Women’s basketball player Caelynn Manning-Allen told police she tried to restrain Jackson by grabbing his arms and he kicked Calvert’s car before she was able to get him away from the vehicle. Another women’s player, Eboni Watts, said she witnessed Jackson kick Calvert’s driver’s door twice and kick the tail light.

According to the affidavit, Self joined Jackson at McCarthy Hall, where the men’s basketball team lives, as he was interviewed by police about 5:45 a.m. the day of the confrontation.

The Jayhawks have been dogged by a number of off-the-court problems this season. The most serious is an alleged sexual assault at McCarthy Hall. No suspects have been identified in connection with the incident the night of Dec. 17, though five players are listed as witnesses.

Forward Carlton Bragg also was charged with possession in a drug case and was briefly suspended before being granted diversion. Vick was also accused of hitting a female student two years ago, but the school investigated and recommended school probation.

And hours after the Jayhawks wrapped up the Big 12 regular-season title, junior guard Devonte Graham was arrested for failing to appear in court. Graham had been ticketed for driving with expired license plates, and said that the car belonged to an ex-teammate and he thought the ticket had been paid.

Information from: Lawrence (Kan.) Journal-World,

No. 4 Florida stifles No. 13 East Tennessee State in second half

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Devin Robinson scored 24 points and Kasey Hill chipped in with 14 points, five boards, five assists and a pair of steals as No. 4 seed Florida used a big second half run to pull away from a scrappy East Tennessee State team, 80-65.

Robinson was terrific in the second half, but Hill was probably Florida’s best player. In addition to stuffing the stat sheet, he was also the guy tasked with face-guarding ETSU star T.J. Cromer during Florida’s game-changing run. The Buccaneers took a 35-33 lead in the first minute of the second half, but Florida responded by going on a 26-8 run over the next ten minutes, a stretch where ETSU looked incapable of running offense.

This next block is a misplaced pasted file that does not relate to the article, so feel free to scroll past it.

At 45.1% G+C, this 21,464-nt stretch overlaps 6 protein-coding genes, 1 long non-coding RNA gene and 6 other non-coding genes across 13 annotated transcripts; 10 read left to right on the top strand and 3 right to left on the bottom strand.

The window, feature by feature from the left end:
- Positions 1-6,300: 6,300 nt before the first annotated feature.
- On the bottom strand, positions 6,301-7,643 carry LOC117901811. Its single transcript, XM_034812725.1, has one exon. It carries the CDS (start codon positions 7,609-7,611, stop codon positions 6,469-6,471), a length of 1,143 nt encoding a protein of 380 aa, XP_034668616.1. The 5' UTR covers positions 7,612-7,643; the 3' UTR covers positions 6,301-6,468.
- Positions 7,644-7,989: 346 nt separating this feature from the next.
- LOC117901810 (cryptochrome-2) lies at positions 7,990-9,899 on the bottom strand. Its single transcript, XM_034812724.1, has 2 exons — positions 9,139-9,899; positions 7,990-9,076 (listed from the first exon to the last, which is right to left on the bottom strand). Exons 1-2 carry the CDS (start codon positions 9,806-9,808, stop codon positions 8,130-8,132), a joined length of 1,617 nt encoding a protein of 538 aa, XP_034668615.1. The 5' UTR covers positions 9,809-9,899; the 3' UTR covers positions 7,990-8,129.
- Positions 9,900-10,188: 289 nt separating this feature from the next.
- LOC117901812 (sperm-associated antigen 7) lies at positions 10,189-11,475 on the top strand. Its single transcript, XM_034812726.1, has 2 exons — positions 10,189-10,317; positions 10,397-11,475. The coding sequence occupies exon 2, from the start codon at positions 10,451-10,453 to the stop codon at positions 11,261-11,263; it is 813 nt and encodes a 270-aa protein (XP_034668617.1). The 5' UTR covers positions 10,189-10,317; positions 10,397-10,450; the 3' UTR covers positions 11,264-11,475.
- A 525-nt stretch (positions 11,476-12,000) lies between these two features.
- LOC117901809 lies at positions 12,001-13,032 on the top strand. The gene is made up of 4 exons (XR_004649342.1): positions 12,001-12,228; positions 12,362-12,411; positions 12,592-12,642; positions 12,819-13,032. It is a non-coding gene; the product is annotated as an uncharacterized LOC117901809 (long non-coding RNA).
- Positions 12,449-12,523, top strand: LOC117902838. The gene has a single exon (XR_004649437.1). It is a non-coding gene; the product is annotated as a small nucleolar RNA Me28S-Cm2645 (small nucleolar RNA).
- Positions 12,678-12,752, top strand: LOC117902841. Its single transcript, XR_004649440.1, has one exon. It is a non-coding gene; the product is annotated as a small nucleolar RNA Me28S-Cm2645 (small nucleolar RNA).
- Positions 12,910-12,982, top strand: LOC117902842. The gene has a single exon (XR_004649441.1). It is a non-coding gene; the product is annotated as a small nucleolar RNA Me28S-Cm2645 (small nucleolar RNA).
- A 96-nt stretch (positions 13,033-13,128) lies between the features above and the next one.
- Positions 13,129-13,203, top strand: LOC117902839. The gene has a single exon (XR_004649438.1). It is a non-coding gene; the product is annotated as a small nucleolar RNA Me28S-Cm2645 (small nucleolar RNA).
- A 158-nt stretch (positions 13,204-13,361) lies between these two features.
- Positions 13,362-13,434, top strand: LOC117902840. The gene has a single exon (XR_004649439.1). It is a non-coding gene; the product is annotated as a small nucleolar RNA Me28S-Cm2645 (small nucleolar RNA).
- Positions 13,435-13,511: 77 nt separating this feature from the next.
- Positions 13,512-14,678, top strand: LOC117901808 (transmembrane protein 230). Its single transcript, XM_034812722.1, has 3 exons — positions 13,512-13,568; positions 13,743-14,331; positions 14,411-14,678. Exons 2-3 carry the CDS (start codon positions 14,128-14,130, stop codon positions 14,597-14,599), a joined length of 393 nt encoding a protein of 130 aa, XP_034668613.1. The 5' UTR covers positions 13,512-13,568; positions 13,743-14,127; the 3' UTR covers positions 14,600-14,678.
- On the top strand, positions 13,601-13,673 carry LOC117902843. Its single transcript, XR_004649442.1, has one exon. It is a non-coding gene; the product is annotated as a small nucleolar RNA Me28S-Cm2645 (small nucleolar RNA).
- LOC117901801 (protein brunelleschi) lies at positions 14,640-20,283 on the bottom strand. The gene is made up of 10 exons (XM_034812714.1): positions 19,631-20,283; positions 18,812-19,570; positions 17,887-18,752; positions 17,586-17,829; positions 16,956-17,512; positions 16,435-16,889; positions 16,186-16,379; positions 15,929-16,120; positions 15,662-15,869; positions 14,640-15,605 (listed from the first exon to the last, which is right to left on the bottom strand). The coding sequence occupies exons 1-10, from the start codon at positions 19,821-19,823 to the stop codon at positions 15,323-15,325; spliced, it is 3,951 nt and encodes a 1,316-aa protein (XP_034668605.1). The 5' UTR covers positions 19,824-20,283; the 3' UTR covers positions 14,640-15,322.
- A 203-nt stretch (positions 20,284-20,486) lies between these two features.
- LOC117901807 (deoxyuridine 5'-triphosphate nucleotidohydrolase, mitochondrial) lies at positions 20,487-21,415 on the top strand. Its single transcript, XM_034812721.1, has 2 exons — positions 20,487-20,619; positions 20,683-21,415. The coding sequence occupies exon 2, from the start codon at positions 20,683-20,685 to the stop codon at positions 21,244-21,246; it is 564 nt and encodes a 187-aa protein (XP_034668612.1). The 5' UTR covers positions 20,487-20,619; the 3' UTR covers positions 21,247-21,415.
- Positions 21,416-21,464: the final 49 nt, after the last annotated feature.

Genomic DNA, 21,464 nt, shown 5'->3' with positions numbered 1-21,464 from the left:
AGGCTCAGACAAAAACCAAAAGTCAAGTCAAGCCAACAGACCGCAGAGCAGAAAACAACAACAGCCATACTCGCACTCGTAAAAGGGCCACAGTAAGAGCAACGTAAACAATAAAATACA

Hill was a major reason for that, as he took Cromer out of the game during that stretch.

To his credit, Cromer finished with 19 points on 7-for-13 shooting, but the ETSU just couldn’t survive the surge from the Gators.

Perhaps the most impressive part of this win is that Florida was able to get it done despite the fact that KeVaughn Allen, the program’s leading scorer, finished with just seven points on 1-for-11 shooting on the day. The one field goal that he did hit, however, came early in the 26-8 run, a three that pushed Florida’s lead to eight points for the first time in the second half.

With the win, Florida advances to take on No. 5 Virginia, who knocked off No. 12 UNC Wilmington earlier in the day.

No. 1 Gonzaga advances in slugfest against No. 16 SDSU

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It didn’t go quite as smoothly as Mark Few would have liked, but at the end of the day, No. 1 seed Gonzaga got out of their first round matchup with No. 16 South Dakota State without too much of an issue, winning 66-46.

The Jackrabbits made some noise early. They doubled the post by completely ignoring whichever Gonzaga big man was playing on the perimeter, and the Zags struggled to find a rhythm from the perimeter.

It was just a weird, ugly game that was perfectly summed up by my buddy Eamonn Brennan:

Jordan Mathews had 16 points to lead the Zags, who shot 8-for-30 from beyond the arc and less than 40 percent from the floor, while Josh Perkins, Przemek Karnowski and Zach Collins chipped in with 10 points apiece.

But Gonzaga’s most impressive performance might have come from Jonathan Williams III, who scored just six points and was the liability on the offensive end of the floor. He did the heavy-lifting against SDSU’s Mike Daum, the nation’s second-leading scorer that had just 17 points on 7-for-16 shooting, doing much of his damage after the outcome of the game was already decided.

Williams added 14 boards and a pair of blocks as well.

The Zags will advance to face the winner of No. 8 Northwestern vs. No. 9 Vanderbilt on Saturday.

No. 5 Virginia lands comeback win to avoid upset vs. No. 12 UNC Wilmington